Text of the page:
Newborn babies took center-stage last Monday in a global campaign conducted by United Nations officials on Halloween to trumpet the birth of the 7 billionth person in the world. Worldwide, officials declared babies born in their country as the symbolic 7 billionth person. Reporters snapped pictures as babies were greeted with cheers and presents. With the stage set, UN and government leaders then gave statements warning of over-burdening the world with consumers.
Secretary General Ban Ki-moon marked the birthday at a press conference at UN headquarters in New York. “Plenty of food, but one billion people go hungry. Lavish lifestyles for a few, but poverty for too many others,” he stated.
United Nations officials chose Halloween as the milestone birthday despite demographers stating that it is impossible to know the arrival of the 7 billionth person. And it is unclear if they intended to emphasis this on the “scariest” day of the year. The U.S. Census Bureau estimates that the world’s population won’t reach 7 billion until March of 2012. Other scholars calculate November 2012 and even into 2013 or 2014, since population growth rates are falling in nearly every country.
Careful planning by high-level leaders, however, could not control the timing of the births. Danica May Camacho of the Philippines became the first symbolic 7 billionth baby even though she arrived two minutes before the appointed day. Her early appearance was declared close enough to get the title, allowing the Philippines to get most of the media attention. It is likely UN population bureaucrats chose the Philippines since that country has long resisted the UN’s reproductive rights and population control agenda.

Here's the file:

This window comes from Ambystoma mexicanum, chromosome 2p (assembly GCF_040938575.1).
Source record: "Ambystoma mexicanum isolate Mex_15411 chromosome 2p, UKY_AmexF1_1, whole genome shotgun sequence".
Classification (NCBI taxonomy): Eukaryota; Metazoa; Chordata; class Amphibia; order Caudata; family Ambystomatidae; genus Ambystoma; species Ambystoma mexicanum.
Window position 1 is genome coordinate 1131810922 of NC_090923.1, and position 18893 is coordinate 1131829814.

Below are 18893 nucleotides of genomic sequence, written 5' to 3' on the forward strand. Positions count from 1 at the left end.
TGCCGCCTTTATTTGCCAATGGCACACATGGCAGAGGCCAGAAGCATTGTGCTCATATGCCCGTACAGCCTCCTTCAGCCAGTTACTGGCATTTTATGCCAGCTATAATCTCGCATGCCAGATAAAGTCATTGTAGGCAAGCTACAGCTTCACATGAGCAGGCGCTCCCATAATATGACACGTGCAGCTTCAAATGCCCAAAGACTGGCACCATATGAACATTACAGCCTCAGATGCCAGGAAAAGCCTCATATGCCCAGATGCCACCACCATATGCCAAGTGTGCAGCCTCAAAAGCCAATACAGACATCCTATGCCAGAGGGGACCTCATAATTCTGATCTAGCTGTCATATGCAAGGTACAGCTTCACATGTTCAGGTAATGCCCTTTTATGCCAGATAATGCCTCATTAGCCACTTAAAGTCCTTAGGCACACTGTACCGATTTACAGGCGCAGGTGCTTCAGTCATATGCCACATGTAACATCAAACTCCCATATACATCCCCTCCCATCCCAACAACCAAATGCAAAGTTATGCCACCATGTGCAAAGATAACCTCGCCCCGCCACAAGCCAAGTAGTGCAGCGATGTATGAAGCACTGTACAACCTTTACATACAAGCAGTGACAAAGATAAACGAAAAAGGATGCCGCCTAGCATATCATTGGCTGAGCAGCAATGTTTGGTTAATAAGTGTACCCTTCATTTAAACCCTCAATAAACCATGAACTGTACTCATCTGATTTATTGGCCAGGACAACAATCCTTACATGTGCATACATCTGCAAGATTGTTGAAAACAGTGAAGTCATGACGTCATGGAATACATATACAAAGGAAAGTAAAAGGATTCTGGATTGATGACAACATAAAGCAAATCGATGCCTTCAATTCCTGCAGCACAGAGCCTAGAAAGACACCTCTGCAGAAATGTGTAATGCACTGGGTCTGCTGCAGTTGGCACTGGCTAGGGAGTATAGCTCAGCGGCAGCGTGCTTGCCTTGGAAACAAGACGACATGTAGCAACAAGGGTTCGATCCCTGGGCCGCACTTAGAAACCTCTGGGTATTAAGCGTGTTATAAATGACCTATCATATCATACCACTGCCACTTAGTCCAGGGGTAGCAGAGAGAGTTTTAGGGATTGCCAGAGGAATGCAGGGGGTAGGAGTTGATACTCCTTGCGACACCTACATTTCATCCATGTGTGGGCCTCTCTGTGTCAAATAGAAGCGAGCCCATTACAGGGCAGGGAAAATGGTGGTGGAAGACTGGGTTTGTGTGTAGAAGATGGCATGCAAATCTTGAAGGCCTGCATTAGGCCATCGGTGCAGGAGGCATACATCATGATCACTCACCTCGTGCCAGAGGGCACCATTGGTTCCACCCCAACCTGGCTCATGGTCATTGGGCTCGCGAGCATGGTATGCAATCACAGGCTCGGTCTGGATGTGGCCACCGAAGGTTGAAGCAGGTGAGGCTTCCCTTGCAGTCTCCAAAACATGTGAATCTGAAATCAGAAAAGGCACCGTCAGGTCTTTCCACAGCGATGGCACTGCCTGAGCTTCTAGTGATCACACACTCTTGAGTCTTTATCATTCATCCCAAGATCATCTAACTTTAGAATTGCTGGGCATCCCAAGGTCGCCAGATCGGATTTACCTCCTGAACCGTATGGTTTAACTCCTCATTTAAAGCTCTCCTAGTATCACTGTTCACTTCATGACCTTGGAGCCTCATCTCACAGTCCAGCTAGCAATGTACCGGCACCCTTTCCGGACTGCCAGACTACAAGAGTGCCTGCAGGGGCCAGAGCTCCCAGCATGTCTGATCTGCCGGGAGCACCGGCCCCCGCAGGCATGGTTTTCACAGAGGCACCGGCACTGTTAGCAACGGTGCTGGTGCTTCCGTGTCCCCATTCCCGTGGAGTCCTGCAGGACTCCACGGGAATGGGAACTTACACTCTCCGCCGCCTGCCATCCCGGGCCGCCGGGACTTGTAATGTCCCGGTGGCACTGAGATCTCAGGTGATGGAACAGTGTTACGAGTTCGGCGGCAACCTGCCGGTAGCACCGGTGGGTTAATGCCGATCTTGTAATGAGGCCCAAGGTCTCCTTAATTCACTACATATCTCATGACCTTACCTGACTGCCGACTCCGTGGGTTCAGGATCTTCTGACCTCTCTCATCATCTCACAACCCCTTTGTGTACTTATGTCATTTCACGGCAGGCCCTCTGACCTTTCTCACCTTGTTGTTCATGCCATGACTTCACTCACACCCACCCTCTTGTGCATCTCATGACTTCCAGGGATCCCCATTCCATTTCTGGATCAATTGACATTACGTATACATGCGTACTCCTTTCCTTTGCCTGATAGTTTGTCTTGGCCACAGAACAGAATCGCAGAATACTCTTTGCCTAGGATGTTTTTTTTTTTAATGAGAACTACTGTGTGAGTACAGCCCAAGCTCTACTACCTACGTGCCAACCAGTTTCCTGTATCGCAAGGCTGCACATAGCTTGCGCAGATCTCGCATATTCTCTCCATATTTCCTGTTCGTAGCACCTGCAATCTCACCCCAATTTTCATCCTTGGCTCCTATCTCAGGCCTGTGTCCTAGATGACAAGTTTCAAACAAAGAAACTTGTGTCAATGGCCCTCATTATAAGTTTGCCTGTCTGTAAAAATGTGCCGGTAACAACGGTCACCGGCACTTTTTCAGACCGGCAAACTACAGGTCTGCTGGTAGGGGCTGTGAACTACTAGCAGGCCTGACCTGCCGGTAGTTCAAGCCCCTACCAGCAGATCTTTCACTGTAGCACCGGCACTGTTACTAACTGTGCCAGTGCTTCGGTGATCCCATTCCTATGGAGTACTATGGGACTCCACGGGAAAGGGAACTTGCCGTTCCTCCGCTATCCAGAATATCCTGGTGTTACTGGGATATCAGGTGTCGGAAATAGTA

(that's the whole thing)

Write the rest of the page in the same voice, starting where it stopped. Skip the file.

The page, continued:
Dr. Eric Tayag of the Philippines’ Department of Health dampened the celebrations. He told Agence France-Presse , “We should really focus on the question of whether there will be food, clean water, shelter, education and a decent life for every child. If the answer is no, it would be better for people to look at easing this population explosion.”
In India, which is struggling with a higher number of males-to-females because girls are selectively aborted, baby girl Nargis was recognized as the 7 billionth person. The birth is “not a matter of joy but of worry,” said the Health Minister of India, Ghulam Nabi Azad. He told The Times of India “We shouldn’t be celebrating. For us a matter of joy will be when the population stabilizes.”
The UN’s “7 Billion” media campaign tees up the issues of population and consumption as it prepares for a global conference on sustainable development. Next year marks the twentieth anniversary of the UN Conference on Sustainable Development. Government leaders will meet in June for Rio+20, a conference “to secure renewed political commitment for sustainable development.”
David Lam, president of the Population Association of America observed in the LA Times, “In spite of the daunting challenges facing the world, including global warming, rising food prices and a billion people in poverty, the 7-billionth child will almost surely have a better life than the 3-billionth or 6-billionth child.”
In 1999, Adnan Mevic was two days old when then-Secretary General Kofi Annan held him in a Sarajevo hospital and named him the sixth billionth person on earth. This week his mother Fatima told ABC News, “We never heard from the U.N. again. We never received anything from them, not even a birthday card.”
Wendy Wright writes for the Friday Fax of C-FAM.org